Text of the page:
His most prominent client was Rock Hudson, whom he transformed from a clumsy, naive, Chicago-born truck driver named Roy Fitzgerald into one of Hollywood's most popular leading men. The two were teamed professionally until 1966. In 1955, Confidential magazine threatened to publish an expose about Hudson's secret homosexual life, and Willson disclosed information about Rory Calhoun's years in prison and Tab Hunter's arrest at a gay party in 1950 in exchange for the tabloid not printing the Hudson story. At his agent's urging, Hudson married Willson's secretary Phyllis Gates in order to put the rumors to rest and maintain a macho image, but the union dissolved after three years.
In his later years, Willson struggled with drug addiction, alcoholism, paranoia, and weight problems. Because his own homosexuality had become public knowledge, many of his clients, both gay and straight, distanced themselves from him for fear of being branded the same. In 1974, the unemployed and destitute agent moved into the Motion Picture & Television Country House and Hospital, where he remained until he died of cirrhosis of the liver. With no money to cover the cost of a tombstone, he was interred in an unmarked grave, in Valhalla Memorial Park Cemetery, in North Hollywood, California.
The Man Who Invented Rock Hudson: The Pretty Boys and Dirty Deals of Henry Willson by Robert Hofler
Paperback: 480 pages
Publisher: Da Capo Press (September 12, 2006)
Amazon: The Man Who Invented Rock Hudson: The Pretty Boys and Dirty Deals of Henry Willson
Henry Willson started off as a talent scout under Gone with the Wind's powerhouse mogul, David O. Selznick. The starmaker-to-be was on the lookout for promising newcomers when he received an unsolicited photograph from a movie star hopeful named Roy Fitzgerald. The photograph of the handsome young man with bad teeth not only had a career defining impact for Willson but, more importantly, it redefined Hollywood's concept of the male heartthrob. Roy Fitzgerald became Rock Hudson and, for the next twenty-five years, Henry Willson became the man behind movie "beefcake." The Man Who Invented Rock Hudson delves into Willson's life in explicit, unsparing detail. Variety reporter Robert Hofler deftly chronicles Willson's maneuvers to sidestep the FBI's investigation into Hudson's sex life; the agent's use of off-duty L.A.P.D. cops and Mob ties to scare off Hudson's blackmailers; Hudson's "arranged" marriage to Willson's secretary, Phyllis Gates; as well as Hudson's affair with a Universal Pictures vice-president to help secure starring roles. Additionally, the book discusses Willson's other star clients, including Robert Wagner, Troy Donahue, Tab Hunter, John Derek, James Darren, Chad Everett, Mike Connors, and many others.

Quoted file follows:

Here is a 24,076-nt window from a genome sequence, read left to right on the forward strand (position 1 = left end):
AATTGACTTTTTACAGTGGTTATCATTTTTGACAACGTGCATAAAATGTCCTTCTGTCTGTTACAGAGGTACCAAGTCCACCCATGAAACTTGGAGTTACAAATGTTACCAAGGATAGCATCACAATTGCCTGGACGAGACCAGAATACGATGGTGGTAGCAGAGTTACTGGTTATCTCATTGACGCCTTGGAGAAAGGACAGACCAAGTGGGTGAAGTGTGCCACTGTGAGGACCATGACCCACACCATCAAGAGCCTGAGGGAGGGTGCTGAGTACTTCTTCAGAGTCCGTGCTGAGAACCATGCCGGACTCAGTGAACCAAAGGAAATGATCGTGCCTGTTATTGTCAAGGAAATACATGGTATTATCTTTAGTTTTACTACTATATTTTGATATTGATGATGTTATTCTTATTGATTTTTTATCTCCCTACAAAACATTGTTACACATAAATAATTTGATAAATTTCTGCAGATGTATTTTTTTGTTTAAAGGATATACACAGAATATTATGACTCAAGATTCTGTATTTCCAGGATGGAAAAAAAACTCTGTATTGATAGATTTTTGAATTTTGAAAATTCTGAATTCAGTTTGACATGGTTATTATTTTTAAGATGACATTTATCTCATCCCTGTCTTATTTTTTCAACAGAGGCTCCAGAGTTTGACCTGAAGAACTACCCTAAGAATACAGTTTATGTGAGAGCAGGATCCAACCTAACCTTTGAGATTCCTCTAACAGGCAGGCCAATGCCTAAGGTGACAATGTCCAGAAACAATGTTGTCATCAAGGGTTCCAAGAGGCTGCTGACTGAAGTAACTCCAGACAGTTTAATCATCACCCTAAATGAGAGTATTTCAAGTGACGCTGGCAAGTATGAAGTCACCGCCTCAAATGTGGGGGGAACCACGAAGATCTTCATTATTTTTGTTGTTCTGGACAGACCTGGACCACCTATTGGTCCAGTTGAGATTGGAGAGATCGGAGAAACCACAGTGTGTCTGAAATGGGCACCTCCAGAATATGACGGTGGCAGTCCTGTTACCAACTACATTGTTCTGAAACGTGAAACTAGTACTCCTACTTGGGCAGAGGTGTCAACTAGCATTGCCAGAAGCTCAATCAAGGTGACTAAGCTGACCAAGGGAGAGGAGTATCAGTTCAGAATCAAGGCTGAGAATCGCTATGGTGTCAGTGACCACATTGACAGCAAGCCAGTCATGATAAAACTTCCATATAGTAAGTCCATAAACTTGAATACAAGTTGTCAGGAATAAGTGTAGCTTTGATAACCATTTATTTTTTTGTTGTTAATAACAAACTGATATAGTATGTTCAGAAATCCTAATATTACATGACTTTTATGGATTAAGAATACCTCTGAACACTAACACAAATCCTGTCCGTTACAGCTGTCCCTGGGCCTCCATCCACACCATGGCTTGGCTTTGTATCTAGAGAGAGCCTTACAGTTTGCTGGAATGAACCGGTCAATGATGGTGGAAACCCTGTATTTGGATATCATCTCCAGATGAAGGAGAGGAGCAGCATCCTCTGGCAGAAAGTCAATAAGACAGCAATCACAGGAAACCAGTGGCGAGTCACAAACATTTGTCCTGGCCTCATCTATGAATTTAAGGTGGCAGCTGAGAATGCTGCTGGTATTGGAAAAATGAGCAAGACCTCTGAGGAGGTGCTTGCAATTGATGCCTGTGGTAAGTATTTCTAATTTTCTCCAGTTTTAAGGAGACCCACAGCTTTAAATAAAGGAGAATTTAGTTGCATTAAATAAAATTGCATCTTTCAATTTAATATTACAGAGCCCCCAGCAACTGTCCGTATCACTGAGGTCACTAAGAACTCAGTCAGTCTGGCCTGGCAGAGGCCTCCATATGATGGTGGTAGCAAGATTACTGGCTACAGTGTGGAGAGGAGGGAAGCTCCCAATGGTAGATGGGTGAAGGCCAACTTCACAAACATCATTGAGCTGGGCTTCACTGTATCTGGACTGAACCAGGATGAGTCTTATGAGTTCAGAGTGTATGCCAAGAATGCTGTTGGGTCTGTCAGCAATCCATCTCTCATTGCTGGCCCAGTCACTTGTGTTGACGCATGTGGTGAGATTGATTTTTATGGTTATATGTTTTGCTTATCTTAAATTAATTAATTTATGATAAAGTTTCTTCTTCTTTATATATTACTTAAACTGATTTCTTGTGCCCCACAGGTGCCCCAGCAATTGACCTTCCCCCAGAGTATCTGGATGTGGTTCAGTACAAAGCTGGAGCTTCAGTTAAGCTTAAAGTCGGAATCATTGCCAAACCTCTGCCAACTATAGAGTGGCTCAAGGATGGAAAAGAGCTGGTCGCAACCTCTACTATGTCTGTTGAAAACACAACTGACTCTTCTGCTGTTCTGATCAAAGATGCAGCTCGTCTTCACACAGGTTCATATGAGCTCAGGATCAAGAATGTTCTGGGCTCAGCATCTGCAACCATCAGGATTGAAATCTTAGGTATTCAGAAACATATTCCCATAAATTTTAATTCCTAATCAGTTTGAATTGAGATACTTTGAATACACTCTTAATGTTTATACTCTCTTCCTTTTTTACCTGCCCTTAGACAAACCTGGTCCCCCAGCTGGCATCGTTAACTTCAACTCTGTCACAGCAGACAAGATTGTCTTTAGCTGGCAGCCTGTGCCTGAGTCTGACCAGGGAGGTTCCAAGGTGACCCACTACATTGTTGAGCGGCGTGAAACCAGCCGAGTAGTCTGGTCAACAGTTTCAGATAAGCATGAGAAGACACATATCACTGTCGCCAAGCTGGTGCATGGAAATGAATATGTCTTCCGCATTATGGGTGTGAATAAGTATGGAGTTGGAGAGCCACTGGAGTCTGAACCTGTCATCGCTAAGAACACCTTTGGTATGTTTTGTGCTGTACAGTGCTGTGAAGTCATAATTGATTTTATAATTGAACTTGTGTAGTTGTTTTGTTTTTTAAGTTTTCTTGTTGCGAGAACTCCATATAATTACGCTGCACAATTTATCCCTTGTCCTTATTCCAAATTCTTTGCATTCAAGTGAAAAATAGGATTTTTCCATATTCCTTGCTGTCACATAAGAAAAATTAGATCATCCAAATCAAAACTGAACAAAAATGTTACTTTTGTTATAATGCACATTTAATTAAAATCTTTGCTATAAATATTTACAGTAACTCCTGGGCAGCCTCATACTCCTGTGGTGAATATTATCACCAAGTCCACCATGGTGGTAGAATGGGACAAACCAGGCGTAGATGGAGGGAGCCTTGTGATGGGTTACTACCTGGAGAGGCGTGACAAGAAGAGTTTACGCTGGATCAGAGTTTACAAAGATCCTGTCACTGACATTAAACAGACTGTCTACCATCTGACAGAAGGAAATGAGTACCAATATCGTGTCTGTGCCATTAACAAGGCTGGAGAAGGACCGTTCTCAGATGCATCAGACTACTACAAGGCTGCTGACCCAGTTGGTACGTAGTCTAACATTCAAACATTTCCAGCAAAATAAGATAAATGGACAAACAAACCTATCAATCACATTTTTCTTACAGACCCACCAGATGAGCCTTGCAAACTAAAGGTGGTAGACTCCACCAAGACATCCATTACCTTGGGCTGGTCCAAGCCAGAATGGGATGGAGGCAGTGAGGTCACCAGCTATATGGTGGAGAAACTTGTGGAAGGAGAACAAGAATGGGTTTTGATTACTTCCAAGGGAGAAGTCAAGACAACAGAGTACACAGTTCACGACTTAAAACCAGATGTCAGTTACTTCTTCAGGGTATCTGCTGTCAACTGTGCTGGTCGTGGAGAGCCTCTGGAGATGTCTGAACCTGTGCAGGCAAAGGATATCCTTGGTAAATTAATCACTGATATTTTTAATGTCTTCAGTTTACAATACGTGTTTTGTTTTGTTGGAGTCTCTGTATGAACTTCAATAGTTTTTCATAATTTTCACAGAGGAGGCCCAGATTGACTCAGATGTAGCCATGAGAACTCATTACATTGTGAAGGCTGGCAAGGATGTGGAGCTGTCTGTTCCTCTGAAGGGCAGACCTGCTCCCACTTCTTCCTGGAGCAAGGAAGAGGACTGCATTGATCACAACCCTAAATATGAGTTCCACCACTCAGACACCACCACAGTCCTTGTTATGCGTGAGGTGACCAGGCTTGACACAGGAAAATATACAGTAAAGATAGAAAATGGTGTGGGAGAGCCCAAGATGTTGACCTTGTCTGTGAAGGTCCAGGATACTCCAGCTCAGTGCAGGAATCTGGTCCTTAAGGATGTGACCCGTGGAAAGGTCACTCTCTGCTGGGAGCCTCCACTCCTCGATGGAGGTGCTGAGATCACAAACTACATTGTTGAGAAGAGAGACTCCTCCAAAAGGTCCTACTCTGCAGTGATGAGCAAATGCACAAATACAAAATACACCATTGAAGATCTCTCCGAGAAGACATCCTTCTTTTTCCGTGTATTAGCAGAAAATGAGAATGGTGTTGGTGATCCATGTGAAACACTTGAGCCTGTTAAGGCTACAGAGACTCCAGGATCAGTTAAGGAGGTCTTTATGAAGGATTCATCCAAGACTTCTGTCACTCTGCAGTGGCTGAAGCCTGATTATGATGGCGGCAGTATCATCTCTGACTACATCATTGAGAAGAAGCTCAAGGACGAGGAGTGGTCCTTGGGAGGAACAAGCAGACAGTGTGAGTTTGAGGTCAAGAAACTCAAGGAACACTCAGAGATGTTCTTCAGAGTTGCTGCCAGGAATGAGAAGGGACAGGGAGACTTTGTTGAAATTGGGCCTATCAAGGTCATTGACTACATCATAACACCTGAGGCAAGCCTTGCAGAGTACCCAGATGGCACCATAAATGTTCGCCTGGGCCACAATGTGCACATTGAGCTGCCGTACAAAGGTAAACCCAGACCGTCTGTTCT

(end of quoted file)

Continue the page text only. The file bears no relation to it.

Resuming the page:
Screened Out: Playing Gay in Hollywood from Edison to Stonewall by Richard Barrios
Paperback: 416 pages
Publisher: Routledge; 1 edition (February 24, 2005)
Amazon: Screened Out: Playing Gay in Hollywood from Edison to Stonewall
Rapacious dykes, self-loathing closet cases, hustlers, ambiguous sophisticates, and sadomasochistic rich kids: most of what America thought it knew about gay people it learned at the movies. A fresh and revelatory look at sexuality in the Great Age of movie making, Screened Out shows how much gay and lesbian lives have shaped the Big Screen. Spanning popular American cinema from the 1900s until today, distinguished film historian Richard Barrios presents a rich, compulsively readable analysis of how Hollywood has used and depicted gays and the mixed signals it has given us: Marlene in a top hat, Cary Grant in a negligee, a pansy cowboy in The Dude Wrangler. Such iconoclastic images, Barrios argues, send powerful messages about tragedy and obsession, but also about freedom and compassion, even empowerment.
Mining studio records, scripts, drafts (including cut scenes), censor notes, reviews, and recollections of viewers, Barrios paints our fullest picture yet of how gays and lesbians were portrayed by the dream factory, warning that we shouldn't congratulate ourselves quite so much on the progress movies - and the real world -- have made since Stonewall.
Captivating, myth-breaking, and funny, Screened Out is for all film aficionados and for anyone who has sat in a dark movie theater and drawn strength and a sense of identity from what they saw on screen, no matter how fleeting or coded.